the armor sentinel
issue 8
armor staff

team profile


The choice between the use of VCI paper versus VCI poly (film) is best determined by the answers to three questions:

  1. What is the application?
  2. Where is the product being shipped and stored?
  3. Is the application more demanding than a “typical” application?

What is the application:

Is the metal object to be protected a single part or multiple parts? Is the metal object in a returnable container or a corrugated one-way box? Is the object a large piece of machinery or a small gear?

Typically, VCI film is easier and more cost-effective to produce into bags compared to paper. When multiple parts are in need of protection, the use of a poly bag is a simple and easy alternative to wrapping them in VCI paper. In the case of returnable containers, a VCI poly bag is often used to enclose the entire container and depending upon the returnable trays or layers, paper or film may be used. If the item is a large piece of equipment, it is not feasible to wrap the entire piece in paper because the paper can become wet and break down. In these situations, a combination approach is recommended -- use VCI paper on the inside for sensitive areas and VCI film on the outside to enclose the unit and provide barrier properties.

Where is the product being shipped and stored:

Is the metal item being shipped from Indiana to Ohio or from Singapore to Michigan? Is the item going to be stored for three months inside a controlled warehouse or four years? As a general rule, if something is going to be exported, the items should be protected in a VCI poly bag. A VCI poly bag will provide moisture and oxygen protection that is superior to VCI paper.

That said, if a part is being packaged in a humid environment and then shipped, a combination of VCI paper and VCI poly may be necessary. Additional VCI paper would be used inside the package with VCI poly encompassing the outside of the entire package to provide a moisture and oxygen barrier.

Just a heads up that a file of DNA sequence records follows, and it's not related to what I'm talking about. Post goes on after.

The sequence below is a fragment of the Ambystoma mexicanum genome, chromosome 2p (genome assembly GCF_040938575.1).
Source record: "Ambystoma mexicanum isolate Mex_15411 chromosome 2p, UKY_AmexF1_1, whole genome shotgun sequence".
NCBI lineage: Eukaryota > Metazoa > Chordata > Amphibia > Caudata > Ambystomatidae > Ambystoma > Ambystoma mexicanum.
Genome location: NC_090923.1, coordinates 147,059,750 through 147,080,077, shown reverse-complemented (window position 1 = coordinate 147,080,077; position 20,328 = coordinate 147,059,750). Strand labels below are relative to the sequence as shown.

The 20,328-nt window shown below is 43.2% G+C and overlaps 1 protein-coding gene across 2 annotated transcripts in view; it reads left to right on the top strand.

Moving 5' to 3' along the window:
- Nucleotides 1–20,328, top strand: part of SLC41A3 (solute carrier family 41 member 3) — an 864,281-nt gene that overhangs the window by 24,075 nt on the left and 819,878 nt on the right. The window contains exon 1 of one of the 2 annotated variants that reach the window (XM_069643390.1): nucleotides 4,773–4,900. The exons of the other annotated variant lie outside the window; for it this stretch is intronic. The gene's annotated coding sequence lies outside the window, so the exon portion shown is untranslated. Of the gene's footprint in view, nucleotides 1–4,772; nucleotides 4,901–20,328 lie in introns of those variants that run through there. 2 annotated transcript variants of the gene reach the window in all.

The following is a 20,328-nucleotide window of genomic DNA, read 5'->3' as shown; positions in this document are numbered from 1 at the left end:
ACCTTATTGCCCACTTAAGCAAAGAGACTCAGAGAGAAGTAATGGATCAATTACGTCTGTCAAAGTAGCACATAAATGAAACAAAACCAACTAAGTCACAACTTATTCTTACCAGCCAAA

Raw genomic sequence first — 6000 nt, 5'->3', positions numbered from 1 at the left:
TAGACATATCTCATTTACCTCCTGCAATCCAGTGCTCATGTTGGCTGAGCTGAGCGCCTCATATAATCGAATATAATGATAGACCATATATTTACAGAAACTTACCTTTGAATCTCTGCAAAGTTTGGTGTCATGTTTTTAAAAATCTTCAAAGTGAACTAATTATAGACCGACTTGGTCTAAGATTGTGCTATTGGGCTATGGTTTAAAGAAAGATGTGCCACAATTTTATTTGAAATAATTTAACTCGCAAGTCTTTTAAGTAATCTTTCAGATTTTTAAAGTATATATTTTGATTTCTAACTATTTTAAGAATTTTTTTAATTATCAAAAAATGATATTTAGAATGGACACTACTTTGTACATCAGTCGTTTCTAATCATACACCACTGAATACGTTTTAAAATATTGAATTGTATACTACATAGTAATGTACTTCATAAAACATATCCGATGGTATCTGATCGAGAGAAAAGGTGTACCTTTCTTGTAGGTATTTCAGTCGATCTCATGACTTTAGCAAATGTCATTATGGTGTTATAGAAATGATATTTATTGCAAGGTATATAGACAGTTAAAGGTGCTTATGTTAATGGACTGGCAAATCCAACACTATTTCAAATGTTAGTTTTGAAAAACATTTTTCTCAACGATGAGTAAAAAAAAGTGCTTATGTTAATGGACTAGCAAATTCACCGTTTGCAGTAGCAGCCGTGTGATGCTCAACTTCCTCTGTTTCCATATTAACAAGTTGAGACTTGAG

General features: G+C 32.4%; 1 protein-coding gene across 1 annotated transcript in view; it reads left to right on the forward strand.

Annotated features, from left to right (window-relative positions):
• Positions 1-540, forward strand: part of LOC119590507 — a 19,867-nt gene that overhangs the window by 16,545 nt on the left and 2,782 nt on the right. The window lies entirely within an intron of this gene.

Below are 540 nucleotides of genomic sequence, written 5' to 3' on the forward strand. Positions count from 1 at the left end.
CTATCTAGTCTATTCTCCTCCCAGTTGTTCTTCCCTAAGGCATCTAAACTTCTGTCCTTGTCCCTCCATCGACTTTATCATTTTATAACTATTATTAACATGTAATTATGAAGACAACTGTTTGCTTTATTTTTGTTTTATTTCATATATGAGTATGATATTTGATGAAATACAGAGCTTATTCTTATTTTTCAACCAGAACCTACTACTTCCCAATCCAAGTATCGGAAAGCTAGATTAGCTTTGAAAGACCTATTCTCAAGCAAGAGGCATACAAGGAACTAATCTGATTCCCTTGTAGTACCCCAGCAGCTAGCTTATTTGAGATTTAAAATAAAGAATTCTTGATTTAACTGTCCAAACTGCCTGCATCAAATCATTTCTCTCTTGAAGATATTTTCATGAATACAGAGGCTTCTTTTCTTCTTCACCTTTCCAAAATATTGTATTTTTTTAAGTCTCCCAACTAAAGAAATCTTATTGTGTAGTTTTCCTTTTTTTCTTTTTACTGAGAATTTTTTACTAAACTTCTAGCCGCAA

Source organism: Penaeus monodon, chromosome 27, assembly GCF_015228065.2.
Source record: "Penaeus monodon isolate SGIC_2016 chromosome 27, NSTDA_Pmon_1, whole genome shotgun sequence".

Is the application more demanding than a “typical” application:

Has there been an ongoing rust problem? Are the metals highly sensitive to corrosion? In the case of ongoing rust problems, ARMOR typically leads with VCI paper as the first line of defense. Paper is used as a “carrier” of the VCI chemical because paper is more porous than film which allows the VCI to leave the paper carrier more rapidly providing quicker protection to the metal surface. In the case of flash-rust concerns for example, ARMOR WRAP® paper is used.

Benefits of VCI paper:

  • Provides a quicker vapor corrosion inhibitor. Paper as a carrier is more porous and allows the VCI chemical to leave the paper faster than film and fill the enclosed air-space quickly.
  • ARMOR WRAP® papers are impregnated with VCI on both sides, which allows for easy interleaving between layers of parts (top and bottom).
  • VCI papers are better at protecting highly sensitive parts that allow for a full wrap.
  • VCI papers provide some secondary absorption properties due to the fact that the paper as a carrier is porous.

Benefits of VCI poly films:

  • Offers the combined benefit of barrier materials with anti-corrosion properties.
  • Ideal for large bulk items in bins (nuts, bolts, etc) such as a bin liner bag.
  • Great for large equipment that cannot be wrapped in paper.
  • Film, especially high density polyethylene, is conformable and may be a better fit as a tray liner for trays with cavities.
  • Film has more flexibility to be converted into more convenient packaging methods such as zipper bags, tubing and elastic bonnets.

Overall, the answer to the question of paper versus poly is “it depends”. The guidelines above are a great starting point. If you have specific questions on applications, visit the ARMOR website at or contact your ARMOR sales representative.

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